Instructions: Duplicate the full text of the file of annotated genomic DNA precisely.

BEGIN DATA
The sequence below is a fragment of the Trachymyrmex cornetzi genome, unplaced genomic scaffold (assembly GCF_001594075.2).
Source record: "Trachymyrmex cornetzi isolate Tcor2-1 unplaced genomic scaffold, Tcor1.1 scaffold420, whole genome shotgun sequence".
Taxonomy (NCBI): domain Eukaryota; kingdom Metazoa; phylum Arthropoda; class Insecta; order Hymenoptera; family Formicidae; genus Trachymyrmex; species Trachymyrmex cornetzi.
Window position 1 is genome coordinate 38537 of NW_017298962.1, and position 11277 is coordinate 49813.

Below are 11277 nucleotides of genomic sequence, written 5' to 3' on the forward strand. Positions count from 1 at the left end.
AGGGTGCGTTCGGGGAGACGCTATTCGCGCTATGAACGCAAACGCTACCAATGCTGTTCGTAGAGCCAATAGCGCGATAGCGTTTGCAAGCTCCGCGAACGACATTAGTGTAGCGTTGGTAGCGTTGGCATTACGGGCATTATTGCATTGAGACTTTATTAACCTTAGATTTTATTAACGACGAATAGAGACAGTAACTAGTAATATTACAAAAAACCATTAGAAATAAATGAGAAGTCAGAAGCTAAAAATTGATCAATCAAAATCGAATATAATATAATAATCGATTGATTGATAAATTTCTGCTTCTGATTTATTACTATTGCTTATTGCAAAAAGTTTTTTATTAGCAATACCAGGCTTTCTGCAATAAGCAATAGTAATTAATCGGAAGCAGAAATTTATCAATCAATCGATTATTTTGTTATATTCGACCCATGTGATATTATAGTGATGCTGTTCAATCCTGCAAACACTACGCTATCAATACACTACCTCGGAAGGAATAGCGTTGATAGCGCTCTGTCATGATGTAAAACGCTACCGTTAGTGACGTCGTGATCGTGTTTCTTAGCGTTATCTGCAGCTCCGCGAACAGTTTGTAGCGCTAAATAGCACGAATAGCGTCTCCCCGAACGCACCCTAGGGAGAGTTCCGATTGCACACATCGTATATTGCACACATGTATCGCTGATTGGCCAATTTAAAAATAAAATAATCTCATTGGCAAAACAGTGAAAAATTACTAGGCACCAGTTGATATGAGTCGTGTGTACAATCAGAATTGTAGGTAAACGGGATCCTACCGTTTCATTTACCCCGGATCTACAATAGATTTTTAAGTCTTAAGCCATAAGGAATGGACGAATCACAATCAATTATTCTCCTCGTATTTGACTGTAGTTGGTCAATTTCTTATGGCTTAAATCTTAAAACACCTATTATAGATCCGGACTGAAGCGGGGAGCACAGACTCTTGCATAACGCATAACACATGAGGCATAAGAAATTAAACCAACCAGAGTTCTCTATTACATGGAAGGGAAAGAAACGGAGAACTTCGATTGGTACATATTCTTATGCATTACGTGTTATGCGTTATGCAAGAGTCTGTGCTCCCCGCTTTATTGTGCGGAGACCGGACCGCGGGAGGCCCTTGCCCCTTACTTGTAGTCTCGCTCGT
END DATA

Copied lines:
The sequence below is a fragment of the Trachymyrmex cornetzi genome, unplaced genomic scaffold (assembly GCF_001594075.2).
Source record: "Trachymyrmex cornetzi isolate Tcor2-1 unplaced genomic scaffold, Tcor1.1 scaffold420, whole genome shotgun sequence".
Taxonomy (NCBI): domain Eukaryota; kingdom Metazoa; phylum Arthropoda; class Insecta; order Hymenoptera; family Formicidae; genus Trachymyrmex; species Trachymyrmex cornetzi.
Window position 1 is genome coordinate 38537 of NW_017298962.1, and position 11277 is coordinate 49813.

Below are 11277 nucleotides of genomic sequence, written 5' to 3' on the forward strand. Positions count from 1 at the left end.
AGGGTGCGTTCGGGGAGACGCTATTCGCGCTATGAACGCAAACGCTACCAATGCTGTTCGTAGAGCCAATAGCGCGATAGCGTTTGCAAGCTCCGCGAACGACATTAGTGTAGCGTTGGTAGCGTTGGCATTACGGGCATTATTGCATTGAGACTTTATTAACCTTAGATTTTATTAACGACGAATAGAGACAGTAACTAGTAATATTACAAAAAACCATTAGAAATAAATGAGAAGTCAGAAGCTAAAAATTGATCAATCAAAATCGAATATAATATAATAATCGATTGATTGATAAATTTCTGCTTCTGATTTATTACTATTGCTTATTGCAAAAAGTTTTTTATTAGCAATACCAGGCTTTCTGCAATAAGCAATAGTAATTAATCGGAAGCAGAAATTTATCAATCAATCGATTATTTTGTTATATTCGACCCATGTGATATTATAGTGATGCTGTTCAATCCTGCAAACACTACGCTATCAATACACTACCTCGGAAGGAATAGCGTTGATAGCGCTCTGTCATGATGTAAAACGCTACCGTTAGTGACGTCGTGATCGTGTTTCTTAGCGTTATCTGCAGCTCCGCGAACAGTTTGTAGCGCTAAATAGCACGAATAGCGTCTCCCCGAACGCACCCTAGGGAGAGTTCCGATTGCACACATCGTATATTGCACACATGTATCGCTGATTGGCCAATTTAAAAATAAAATAATCTCATTGGCAAAACAGTGAAAAATTACTAGGCACCAGTTGATATGAGTCGTGTGTACAATCAGAATTGTAGGTAAACGGGATCCTACCGTTTCATTTACCCCGGATCTACAATAGATTTTTAAGTCTTAAGCCATAAGGAATGGACGAATCACAATCAATTATTCTCCTCGTATTTGACTGTAGTTGGTCAATTTCTTATGGCTTAAATCTTAAAACACCTATTATAGATCCGGACTGAAGCGGGGAGCACAGACTCTTGCATAACGCATAACACATGAGGCATAAGAAATTAAACCAACCAGAGTTCTCTATTACATGGAAGGGAAAGAAACGGAGAACTTCGATTGGTACATATTCTTATGCATTACGTGTTATGCGTTATGCAAGAGTCTGTGCTCCCCGCTTTATTGTGCGGAGACCGGACCGCGGGAGGCCCTTGCCCCTTACTTGTAGTCTCGCTCGT